Section Six: 1 2 3 4 5 6 7
Add a Cover Page to your Booklet
There are actually a few inbuilt cover pages, on the Insert tab, Pages panel. You can use one of these, if you like. However, reformatting them to suit your needs is a bit tricky. So we'll do our own. First, we can check that the Section breaks are in the right place.
Click back on the Home tab, and locate the Paragraph panel. Now look for the backwards P:
The backwards P is used to show or hide paragraph and symbol formatting marks. Click it once to activate it. You should see this at the top of your two blank pages:
You can zoom out using the plus and minus symbols in the Status Bar in the bottom right of Word. That way, you can see two pages on the screen at once. Or click the View tab, and then the Two Pages item on the Zoom panel.
You can change the margins for a single page. They are a bit too big on the cover page, at the moment. So we'll change them.
With your cursor flashing at the top of the cover page, click on the Layout tab (Page Layout in Word 2007). Locate the Page Setup panel. Click on the Margins item to see a menu appear. Then select Custom Margins at the bottom:
When you click on Custom Margins you'll see a dialogue box appear. This one:
Change the margins to the following:
Top: 1 cm
Left: 1 cm
Right: 1 cm
Bottom: 1 cm
(If your measurements are in inches, use 0.4 instead of 1 cm.)
Look at the bottom of the dialogue box and locate Apply to. Set it to "This Section".
Your dialogue box should look like this before you click OK:
We'll set a border for our cover page. Before doing that, create some space on your page by holding down the Enter key on your keyboard. Keep it held down until the Section Break is at the bottom of your page: (If you go too far, hit the Backspace key)
You can now hide the formatting marks by clicking the backward P again (Home tab, Paragraph panel.)
To set a border for the cover page, click back on the Page Layout tab. (In Word 2013 and 2016, click the Design tab instead of Page Layout.) Locate the Page Background panel and click the Page Borders item:
When you click on Page Borders, you'll see the following dialogue box appear:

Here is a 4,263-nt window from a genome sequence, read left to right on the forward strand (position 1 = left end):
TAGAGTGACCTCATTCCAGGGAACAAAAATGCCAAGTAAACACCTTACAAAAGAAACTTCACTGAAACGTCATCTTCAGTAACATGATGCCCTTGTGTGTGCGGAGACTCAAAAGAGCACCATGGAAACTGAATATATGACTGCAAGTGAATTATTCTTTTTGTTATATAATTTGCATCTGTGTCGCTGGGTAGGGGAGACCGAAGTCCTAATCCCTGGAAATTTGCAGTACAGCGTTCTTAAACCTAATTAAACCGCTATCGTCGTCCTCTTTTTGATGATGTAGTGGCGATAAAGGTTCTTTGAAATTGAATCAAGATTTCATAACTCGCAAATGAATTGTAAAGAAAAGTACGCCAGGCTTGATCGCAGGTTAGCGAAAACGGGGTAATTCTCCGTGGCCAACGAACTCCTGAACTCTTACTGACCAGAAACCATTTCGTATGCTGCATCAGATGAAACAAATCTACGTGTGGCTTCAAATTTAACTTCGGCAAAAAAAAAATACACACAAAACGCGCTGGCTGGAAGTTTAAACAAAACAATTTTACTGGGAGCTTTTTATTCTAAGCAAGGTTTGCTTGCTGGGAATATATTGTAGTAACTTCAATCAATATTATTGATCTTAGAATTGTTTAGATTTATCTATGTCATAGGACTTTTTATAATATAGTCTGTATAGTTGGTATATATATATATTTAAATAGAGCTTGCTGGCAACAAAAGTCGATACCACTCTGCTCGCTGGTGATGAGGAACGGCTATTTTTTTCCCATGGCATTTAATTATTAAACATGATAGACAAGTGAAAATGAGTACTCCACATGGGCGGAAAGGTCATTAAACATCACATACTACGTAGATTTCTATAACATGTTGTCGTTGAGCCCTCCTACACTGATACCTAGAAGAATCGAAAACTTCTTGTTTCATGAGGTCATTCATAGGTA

From the Setting list on the left, click on Box. You can create a Box type border by using the four items in the middle: Style, Colour, Width, Art. We'll use the Art item. So click the arrow to see the following list:
You can select any one you like, but we've chosen a fancy one from the middle of the list.
Now locate the Apply to dropdown box on the right and set it to This Section:
Before clicking OK, your dialogue box should look like this:
When you're done, click OK. Your cover page will then look like this:
You can still type onto this page. Click your left mouse button about half way up the page, and type a title. Type Fairy Tales. Change the font and font size.
Be careful of where your Section Break ends up when you change the font size. Click the backwards P again to check it's still at the bottom. If you add clip art or an image that is too big it will push the section break down onto page 2, and give you a border on this page as well. Use your backspace key to get the section break back onto page 1. Any border that appears on page 2 will then disappear.
Your page may now look something like this:
We used an Arial Black font at a size of 48. The title was then centred. We also changed the font colour. To change the colour of a font click the underlined A in the Font panel on the Home tab:
With your title highlighted, select any colour you like.
You could add some clip art at this stage, just to liven the cover page up a bit. We'll leave ours, though. Again, be careful of where your section break ends up if you insert clip art.
In the next lesson you'll learn how to add a contents page.